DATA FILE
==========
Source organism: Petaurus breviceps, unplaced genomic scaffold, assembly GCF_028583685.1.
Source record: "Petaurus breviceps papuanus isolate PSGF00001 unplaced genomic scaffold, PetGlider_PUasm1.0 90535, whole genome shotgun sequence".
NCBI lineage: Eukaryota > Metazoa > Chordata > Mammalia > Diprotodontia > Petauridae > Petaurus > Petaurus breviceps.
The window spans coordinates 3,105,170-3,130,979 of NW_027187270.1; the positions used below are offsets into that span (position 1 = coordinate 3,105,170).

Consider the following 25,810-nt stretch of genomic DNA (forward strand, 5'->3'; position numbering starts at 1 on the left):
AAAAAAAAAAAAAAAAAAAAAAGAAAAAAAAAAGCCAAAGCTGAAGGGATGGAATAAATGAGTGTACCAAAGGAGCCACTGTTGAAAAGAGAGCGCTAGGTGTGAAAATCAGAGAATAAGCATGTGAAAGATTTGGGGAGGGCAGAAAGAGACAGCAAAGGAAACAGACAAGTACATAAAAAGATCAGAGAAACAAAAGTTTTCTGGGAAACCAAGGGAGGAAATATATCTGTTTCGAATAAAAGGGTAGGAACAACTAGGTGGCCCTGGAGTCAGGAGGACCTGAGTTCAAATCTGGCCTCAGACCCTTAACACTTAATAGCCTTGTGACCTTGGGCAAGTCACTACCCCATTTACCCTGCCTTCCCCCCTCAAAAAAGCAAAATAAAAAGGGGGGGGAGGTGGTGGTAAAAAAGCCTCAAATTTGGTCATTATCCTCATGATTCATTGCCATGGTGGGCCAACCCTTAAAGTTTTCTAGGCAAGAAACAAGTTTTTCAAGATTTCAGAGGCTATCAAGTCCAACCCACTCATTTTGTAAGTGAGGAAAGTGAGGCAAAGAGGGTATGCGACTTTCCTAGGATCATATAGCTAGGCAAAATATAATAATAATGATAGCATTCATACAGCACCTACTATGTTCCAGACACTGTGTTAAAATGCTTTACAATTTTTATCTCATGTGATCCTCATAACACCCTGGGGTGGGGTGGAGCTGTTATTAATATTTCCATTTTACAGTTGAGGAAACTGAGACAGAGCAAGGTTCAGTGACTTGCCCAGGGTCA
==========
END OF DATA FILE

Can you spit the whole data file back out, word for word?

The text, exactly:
Source organism: Petaurus breviceps, unplaced genomic scaffold, assembly GCF_028583685.1.
Source record: "Petaurus breviceps papuanus isolate PSGF00001 unplaced genomic scaffold, PetGlider_PUasm1.0 90535, whole genome shotgun sequence".
NCBI lineage: Eukaryota > Metazoa > Chordata > Mammalia > Diprotodontia > Petauridae > Petaurus > Petaurus breviceps.
The window spans coordinates 3,105,170-3,130,979 of NW_027187270.1; the positions used below are offsets into that span (position 1 = coordinate 3,105,170).

Consider the following 25,810-nt stretch of genomic DNA (forward strand, 5'->3'; position numbering starts at 1 on the left):
AAAAAAAAAAAAAAAAAAAAAAGAAAAAAAAAAGCCAAAGCTGAAGGGATGGAATAAATGAGTGTACCAAAGGAGCCACTGTTGAAAAGAGAGCGCTAGGTGTGAAAATCAGAGAATAAGCATGTGAAAGATTTGGGGAGGGCAGAAAGAGACAGCAAAGGAAACAGACAAGTACATAAAAAGATCAGAGAAACAAAAGTTTTCTGGGAAACCAAGGGAGGAAATATATCTGTTTCGAATAAAAGGGTAGGAACAACTAGGTGGCCCTGGAGTCAGGAGGACCTGAGTTCAAATCTGGCCTCAGACCCTTAACACTTAATAGCCTTGTGACCTTGGGCAAGTCACTACCCCATTTACCCTGCCTTCCCCCCTCAAAAAAGCAAAATAAAAAGGGGGGGGAGGTGGTGGTAAAAAAGCCTCAAATTTGGTCATTATCCTCATGATTCATTGCCATGGTGGGCCAACCCTTAAAGTTTTCTAGGCAAGAAACAAGTTTTTCAAGATTTCAGAGGCTATCAAGTCCAACCCACTCATTTTGTAAGTGAGGAAAGTGAGGCAAAGAGGGTATGCGACTTTCCTAGGATCATATAGCTAGGCAAAATATAATAATAATGATAGCATTCATACAGCACCTACTATGTTCCAGACACTGTGTTAAAATGCTTTACAATTTTTATCTCATGTGATCCTCATAACACCCTGGGGTGGGGTGGAGCTGTTATTAATATTTCCATTTTACAGTTGAGGAAACTGAGACAGAGCAAGGTTCAGTGACTTGCCCAGGGTCA